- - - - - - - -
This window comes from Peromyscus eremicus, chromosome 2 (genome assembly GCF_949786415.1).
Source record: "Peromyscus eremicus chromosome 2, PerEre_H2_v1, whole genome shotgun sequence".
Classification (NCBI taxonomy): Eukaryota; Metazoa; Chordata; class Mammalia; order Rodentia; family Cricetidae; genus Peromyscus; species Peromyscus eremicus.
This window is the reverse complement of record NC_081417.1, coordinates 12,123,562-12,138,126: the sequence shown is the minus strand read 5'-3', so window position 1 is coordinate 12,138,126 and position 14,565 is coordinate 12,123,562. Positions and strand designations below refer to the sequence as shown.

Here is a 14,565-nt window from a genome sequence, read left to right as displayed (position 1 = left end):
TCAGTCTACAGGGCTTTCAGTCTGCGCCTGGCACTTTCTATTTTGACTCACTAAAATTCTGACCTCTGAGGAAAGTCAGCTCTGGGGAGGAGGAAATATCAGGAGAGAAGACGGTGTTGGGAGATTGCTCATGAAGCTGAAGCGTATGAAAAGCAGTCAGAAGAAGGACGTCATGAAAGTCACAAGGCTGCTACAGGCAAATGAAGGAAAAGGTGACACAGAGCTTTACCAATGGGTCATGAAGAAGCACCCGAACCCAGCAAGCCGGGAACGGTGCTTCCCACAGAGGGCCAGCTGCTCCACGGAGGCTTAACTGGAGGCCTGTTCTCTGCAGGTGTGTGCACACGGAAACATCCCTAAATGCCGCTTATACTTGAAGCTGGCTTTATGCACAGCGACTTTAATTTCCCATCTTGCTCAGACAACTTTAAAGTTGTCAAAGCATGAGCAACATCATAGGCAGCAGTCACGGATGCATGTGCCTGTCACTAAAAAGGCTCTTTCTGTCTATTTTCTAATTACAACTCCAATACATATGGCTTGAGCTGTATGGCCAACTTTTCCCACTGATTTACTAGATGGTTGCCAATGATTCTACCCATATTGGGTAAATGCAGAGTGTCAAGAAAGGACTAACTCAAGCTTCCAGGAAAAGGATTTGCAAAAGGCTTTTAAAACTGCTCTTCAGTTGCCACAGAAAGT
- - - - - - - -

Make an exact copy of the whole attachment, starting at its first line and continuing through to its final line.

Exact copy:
This window comes from Peromyscus eremicus, chromosome 2 (genome assembly GCF_949786415.1).
Source record: "Peromyscus eremicus chromosome 2, PerEre_H2_v1, whole genome shotgun sequence".
Classification (NCBI taxonomy): Eukaryota; Metazoa; Chordata; class Mammalia; order Rodentia; family Cricetidae; genus Peromyscus; species Peromyscus eremicus.
This window is the reverse complement of record NC_081417.1, coordinates 12,123,562-12,138,126: the sequence shown is the minus strand read 5'-3', so window position 1 is coordinate 12,138,126 and position 14,565 is coordinate 12,123,562. Positions and strand designations below refer to the sequence as shown.

Here is a 14,565-nt window from a genome sequence, read left to right as displayed (position 1 = left end):
TCAGTCTACAGGGCTTTCAGTCTGCGCCTGGCACTTTCTATTTTGACTCACTAAAATTCTGACCTCTGAGGAAAGTCAGCTCTGGGGAGGAGGAAATATCAGGAGAGAAGACGGTGTTGGGAGATTGCTCATGAAGCTGAAGCGTATGAAAAGCAGTCAGAAGAAGGACGTCATGAAAGTCACAAGGCTGCTACAGGCAAATGAAGGAAAAGGTGACACAGAGCTTTACCAATGGGTCATGAAGAAGCACCCGAACCCAGCAAGCCGGGAACGGTGCTTCCCACAGAGGGCCAGCTGCTCCACGGAGGCTTAACTGGAGGCCTGTTCTCTGCAGGTGTGTGCACACGGAAACATCCCTAAATGCCGCTTATACTTGAAGCTGGCTTTATGCACAGCGACTTTAATTTCCCATCTTGCTCAGACAACTTTAAAGTTGTCAAAGCATGAGCAACATCATAGGCAGCAGTCACGGATGCATGTGCCTGTCACTAAAAAGGCTCTTTCTGTCTATTTTCTAATTACAACTCCAATACATATGGCTTGAGCTGTATGGCCAACTTTTCCCACTGATTTACTAGATGGTTGCCAATGATTCTACCCATATTGGGTAAATGCAGAGTGTCAAGAAAGGACTAACTCAAGCTTCCAGGAAAAGGATTTGCAAAAGGCTTTTAAAACTGCTCTTCAGTTGCCACAGAAAGT